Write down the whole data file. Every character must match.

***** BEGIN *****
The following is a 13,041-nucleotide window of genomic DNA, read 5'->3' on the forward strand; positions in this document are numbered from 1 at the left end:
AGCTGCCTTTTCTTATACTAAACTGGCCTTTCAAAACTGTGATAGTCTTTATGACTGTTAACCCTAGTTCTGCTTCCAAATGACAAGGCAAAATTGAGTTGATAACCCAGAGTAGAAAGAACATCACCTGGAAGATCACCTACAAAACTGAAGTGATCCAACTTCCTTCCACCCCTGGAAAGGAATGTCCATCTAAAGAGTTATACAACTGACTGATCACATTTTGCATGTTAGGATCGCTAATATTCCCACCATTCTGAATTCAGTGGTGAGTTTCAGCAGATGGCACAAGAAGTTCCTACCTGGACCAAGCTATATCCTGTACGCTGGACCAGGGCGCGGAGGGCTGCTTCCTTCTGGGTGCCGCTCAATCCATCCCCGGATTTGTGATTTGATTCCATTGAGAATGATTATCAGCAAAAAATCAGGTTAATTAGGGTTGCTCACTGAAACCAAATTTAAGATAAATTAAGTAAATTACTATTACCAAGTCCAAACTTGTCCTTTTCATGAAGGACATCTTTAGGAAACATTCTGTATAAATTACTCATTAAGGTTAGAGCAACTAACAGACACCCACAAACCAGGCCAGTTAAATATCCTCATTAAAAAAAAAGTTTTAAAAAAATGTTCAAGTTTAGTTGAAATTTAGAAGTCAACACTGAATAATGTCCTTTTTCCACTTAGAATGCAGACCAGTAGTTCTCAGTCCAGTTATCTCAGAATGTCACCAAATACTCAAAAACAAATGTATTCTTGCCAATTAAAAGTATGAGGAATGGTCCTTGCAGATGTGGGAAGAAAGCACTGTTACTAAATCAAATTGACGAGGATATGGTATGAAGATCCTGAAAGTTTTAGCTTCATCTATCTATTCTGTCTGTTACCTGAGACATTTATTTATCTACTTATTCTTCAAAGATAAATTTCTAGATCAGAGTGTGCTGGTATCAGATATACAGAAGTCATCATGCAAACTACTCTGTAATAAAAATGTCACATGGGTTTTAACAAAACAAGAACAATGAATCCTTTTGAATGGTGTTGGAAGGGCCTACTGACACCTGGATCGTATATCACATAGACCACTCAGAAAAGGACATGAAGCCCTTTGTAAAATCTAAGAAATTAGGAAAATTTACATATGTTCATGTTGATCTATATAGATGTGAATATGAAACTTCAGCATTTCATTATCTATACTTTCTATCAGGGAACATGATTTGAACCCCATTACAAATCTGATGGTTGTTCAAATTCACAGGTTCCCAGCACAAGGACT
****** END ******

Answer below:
The following is a 13,041-nucleotide window of genomic DNA, read 5'->3' on the forward strand; positions in this document are numbered from 1 at the left end:
AGCTGCCTTTTCTTATACTAAACTGGCCTTTCAAAACTGTGATAGTCTTTATGACTGTTAACCCTAGTTCTGCTTCCAAATGACAAGGCAAAATTGAGTTGATAACCCAGAGTAGAAAGAACATCACCTGGAAGATCACCTACAAAACTGAAGTGATCCAACTTCCTTCCACCCCTGGAAAGGAATGTCCATCTAAAGAGTTATACAACTGACTGATCACATTTTGCATGTTAGGATCGCTAATATTCCCACCATTCTGAATTCAGTGGTGAGTTTCAGCAGATGGCACAAGAAGTTCCTACCTGGACCAAGCTATATCCTGTACGCTGGACCAGGGCGCGGAGGGCTGCTTCCTTCTGGGTGCCGCTCAATCCATCCCCGGATTTGTGATTTGATTCCATTGAGAATGATTATCAGCAAAAAATCAGGTTAATTAGGGTTGCTCACTGAAACCAAATTTAAGATAAATTAAGTAAATTACTATTACCAAGTCCAAACTTGTCCTTTTCATGAAGGACATCTTTAGGAAACATTCTGTATAAATTACTCATTAAGGTTAGAGCAACTAACAGACACCCACAAACCAGGCCAGTTAAATATCCTCATTAAAAAAAAAGTTTTAAAAAAATGTTCAAGTTTAGTTGAAATTTAGAAGTCAACACTGAATAATGTCCTTTTTCCACTTAGAATGCAGACCAGTAGTTCTCAGTCCAGTTATCTCAGAATGTCACCAAATACTCAAAAACAAATGTATTCTTGCCAATTAAAAGTATGAGGAATGGTCCTTGCAGATGTGGGAAGAAAGCACTGTTACTAAATCAAATTGACGAGGATATGGTATGAAGATCCTGAAAGTTTTAGCTTCATCTATCTATTCTGTCTGTTACCTGAGACATTTATTTATCTACTTATTCTTCAAAGATAAATTTCTAGATCAGAGTGTGCTGGTATCAGATATACAGAAGTCATCATGCAAACTACTCTGTAATAAAAATGTCACATGGGTTTTAACAAAACAAGAACAATGAATCCTTTTGAATGGTGTTGGAAGGGCCTACTGACACCTGGATCGTATATCACATAGACCACTCAGAAAAGGACATGAAGCCCTTTGTAAAATCTAAGAAATTAGGAAAATTTACATATGTTCATGTTGATCTATATAGATGTGAATATGAAACTTCAGCATTTCATTATCTATACTTTCTATCAGGGAACATGATTTGAACCCCATTACAAATCTGATGGTTGTTCAAATTCACAGGTTCCCAGCACAAGGACT